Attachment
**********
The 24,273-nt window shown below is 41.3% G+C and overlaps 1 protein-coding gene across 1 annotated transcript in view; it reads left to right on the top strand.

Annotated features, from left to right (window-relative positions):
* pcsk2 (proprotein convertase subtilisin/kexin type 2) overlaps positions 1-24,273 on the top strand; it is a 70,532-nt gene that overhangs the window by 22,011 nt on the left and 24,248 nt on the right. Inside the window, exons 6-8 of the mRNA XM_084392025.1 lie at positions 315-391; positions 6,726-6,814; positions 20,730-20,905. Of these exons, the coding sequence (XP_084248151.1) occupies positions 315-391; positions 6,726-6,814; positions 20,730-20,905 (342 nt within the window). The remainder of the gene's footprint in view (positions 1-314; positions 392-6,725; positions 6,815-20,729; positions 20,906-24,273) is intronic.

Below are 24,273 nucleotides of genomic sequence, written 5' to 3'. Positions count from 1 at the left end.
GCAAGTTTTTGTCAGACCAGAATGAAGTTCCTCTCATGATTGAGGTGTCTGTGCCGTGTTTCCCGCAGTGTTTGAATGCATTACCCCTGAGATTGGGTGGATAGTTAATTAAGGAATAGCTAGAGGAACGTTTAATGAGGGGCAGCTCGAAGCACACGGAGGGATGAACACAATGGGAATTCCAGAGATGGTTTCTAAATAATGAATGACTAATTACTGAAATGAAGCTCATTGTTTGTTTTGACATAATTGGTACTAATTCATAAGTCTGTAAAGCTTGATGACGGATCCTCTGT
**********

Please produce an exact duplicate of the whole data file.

The 24,273-nt window shown below is 41.3% G+C and overlaps 1 protein-coding gene across 1 annotated transcript in view; it reads left to right on the top strand.

Annotated features, from left to right (window-relative positions):
* pcsk2 (proprotein convertase subtilisin/kexin type 2) overlaps positions 1-24,273 on the top strand; it is a 70,532-nt gene that overhangs the window by 22,011 nt on the left and 24,248 nt on the right. Inside the window, exons 6-8 of the mRNA XM_084392025.1 lie at positions 315-391; positions 6,726-6,814; positions 20,730-20,905. Of these exons, the coding sequence (XP_084248151.1) occupies positions 315-391; positions 6,726-6,814; positions 20,730-20,905 (342 nt within the window). The remainder of the gene's footprint in view (positions 1-314; positions 392-6,725; positions 6,815-20,729; positions 20,906-24,273) is intronic.

Below are 24,273 nucleotides of genomic sequence, written 5' to 3'. Positions count from 1 at the left end.
GCAAGTTTTTGTCAGACCAGAATGAAGTTCCTCTCATGATTGAGGTGTCTGTGCCGTGTTTCCCGCAGTGTTTGAATGCATTACCCCTGAGATTGGGTGGATAGTTAATTAAGGAATAGCTAGAGGAACGTTTAATGAGGGGCAGCTCGAAGCACACGGAGGGATGAACACAATGGGAATTCCAGAGATGGTTTCTAAATAATGAATGACTAATTACTGAAATGAAGCTCATTGTTTGTTTTGACATAATTGGTACTAATTCATAAGTCTGTAAAGCTTGATGACGGATCCTCTGT